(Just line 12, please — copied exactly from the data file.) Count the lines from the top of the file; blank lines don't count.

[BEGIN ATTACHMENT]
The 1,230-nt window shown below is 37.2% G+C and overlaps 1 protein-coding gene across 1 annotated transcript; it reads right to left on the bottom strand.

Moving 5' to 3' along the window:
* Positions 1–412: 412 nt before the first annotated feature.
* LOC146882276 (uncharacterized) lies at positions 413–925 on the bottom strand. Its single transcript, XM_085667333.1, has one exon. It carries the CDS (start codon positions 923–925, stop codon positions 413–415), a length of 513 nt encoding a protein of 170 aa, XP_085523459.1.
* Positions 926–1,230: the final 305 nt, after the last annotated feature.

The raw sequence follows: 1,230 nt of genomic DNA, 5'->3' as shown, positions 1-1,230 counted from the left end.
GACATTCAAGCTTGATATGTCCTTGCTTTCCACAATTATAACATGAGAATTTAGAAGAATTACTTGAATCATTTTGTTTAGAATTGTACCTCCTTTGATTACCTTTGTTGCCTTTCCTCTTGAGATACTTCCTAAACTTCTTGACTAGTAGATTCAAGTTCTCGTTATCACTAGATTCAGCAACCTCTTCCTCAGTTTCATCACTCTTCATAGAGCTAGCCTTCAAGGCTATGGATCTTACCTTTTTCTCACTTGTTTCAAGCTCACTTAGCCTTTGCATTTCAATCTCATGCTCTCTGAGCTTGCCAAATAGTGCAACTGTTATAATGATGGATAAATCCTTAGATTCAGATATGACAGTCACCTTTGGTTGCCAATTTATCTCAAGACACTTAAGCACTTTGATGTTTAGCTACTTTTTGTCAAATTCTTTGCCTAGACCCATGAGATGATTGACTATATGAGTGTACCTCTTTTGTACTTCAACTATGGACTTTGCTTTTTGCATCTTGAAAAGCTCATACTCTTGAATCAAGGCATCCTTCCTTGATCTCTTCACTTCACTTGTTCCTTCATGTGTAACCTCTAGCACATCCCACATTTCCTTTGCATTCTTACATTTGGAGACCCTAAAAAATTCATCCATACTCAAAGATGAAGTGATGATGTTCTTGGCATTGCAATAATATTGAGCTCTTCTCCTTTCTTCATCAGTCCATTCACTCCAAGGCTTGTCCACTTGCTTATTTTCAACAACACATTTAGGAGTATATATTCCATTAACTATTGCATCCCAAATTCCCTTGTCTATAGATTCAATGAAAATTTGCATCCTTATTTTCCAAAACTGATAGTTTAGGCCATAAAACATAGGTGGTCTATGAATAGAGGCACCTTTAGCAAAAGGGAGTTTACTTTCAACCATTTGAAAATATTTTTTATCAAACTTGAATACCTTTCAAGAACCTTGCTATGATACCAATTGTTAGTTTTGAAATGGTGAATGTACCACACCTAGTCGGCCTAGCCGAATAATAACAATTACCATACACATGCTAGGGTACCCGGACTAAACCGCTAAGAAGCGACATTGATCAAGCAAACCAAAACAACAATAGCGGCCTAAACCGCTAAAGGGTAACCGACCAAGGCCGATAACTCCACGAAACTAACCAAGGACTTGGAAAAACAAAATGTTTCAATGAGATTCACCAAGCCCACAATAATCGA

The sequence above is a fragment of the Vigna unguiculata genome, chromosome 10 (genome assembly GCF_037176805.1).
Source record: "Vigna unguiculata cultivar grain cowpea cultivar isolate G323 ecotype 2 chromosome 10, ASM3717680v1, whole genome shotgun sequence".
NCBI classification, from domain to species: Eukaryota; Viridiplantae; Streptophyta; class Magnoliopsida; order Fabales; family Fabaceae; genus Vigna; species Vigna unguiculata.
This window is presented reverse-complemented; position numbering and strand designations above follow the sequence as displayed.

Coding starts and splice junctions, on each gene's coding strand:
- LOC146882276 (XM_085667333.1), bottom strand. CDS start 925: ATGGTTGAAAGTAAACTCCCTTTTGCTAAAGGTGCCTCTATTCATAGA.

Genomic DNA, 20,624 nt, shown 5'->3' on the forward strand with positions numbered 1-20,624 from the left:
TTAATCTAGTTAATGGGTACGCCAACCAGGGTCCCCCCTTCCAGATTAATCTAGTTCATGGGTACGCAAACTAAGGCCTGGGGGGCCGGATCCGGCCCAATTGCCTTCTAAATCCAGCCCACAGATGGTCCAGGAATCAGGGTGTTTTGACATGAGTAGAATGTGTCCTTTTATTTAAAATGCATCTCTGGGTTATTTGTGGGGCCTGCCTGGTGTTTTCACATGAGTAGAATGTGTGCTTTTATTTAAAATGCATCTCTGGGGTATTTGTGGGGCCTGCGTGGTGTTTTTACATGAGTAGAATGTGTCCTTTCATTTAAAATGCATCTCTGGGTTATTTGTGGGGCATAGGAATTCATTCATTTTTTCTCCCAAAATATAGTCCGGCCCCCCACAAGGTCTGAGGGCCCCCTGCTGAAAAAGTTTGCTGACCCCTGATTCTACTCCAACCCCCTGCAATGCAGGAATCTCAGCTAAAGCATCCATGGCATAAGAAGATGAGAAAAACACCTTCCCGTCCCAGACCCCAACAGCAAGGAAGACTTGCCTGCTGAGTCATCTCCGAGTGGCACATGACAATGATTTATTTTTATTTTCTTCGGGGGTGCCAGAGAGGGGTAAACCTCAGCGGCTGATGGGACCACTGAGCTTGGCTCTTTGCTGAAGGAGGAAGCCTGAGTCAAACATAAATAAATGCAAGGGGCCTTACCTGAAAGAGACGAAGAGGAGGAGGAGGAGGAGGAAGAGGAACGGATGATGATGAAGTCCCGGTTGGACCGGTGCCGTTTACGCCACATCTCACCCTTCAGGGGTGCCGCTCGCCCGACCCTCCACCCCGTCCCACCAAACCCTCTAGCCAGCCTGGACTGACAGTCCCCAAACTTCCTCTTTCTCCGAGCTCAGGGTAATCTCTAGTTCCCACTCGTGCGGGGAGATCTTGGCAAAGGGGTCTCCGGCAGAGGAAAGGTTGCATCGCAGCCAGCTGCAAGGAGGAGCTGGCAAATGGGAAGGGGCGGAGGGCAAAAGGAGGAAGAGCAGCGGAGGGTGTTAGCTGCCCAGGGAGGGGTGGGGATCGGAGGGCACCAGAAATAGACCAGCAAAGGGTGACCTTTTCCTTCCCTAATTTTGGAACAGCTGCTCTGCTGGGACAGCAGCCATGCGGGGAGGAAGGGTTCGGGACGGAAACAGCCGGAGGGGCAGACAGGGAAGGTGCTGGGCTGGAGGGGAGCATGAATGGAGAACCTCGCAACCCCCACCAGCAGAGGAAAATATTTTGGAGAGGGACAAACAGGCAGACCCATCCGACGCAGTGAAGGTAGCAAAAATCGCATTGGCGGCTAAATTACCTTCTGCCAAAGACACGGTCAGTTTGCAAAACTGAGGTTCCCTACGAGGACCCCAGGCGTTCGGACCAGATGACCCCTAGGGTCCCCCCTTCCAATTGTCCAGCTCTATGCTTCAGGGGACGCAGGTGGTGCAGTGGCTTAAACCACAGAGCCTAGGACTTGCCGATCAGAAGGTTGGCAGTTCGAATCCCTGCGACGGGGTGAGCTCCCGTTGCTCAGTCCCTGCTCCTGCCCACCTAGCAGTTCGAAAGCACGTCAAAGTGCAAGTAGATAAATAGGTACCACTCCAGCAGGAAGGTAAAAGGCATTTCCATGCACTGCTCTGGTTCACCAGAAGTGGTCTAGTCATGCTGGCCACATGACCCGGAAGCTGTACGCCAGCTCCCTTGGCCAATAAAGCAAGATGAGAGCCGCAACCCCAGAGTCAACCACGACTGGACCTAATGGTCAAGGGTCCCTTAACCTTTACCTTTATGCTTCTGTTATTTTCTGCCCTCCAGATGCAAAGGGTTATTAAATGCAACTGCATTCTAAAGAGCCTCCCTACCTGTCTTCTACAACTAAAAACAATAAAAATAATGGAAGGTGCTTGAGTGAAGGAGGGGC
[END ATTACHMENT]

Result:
Coding starts and splice junctions, on each gene's coding strand: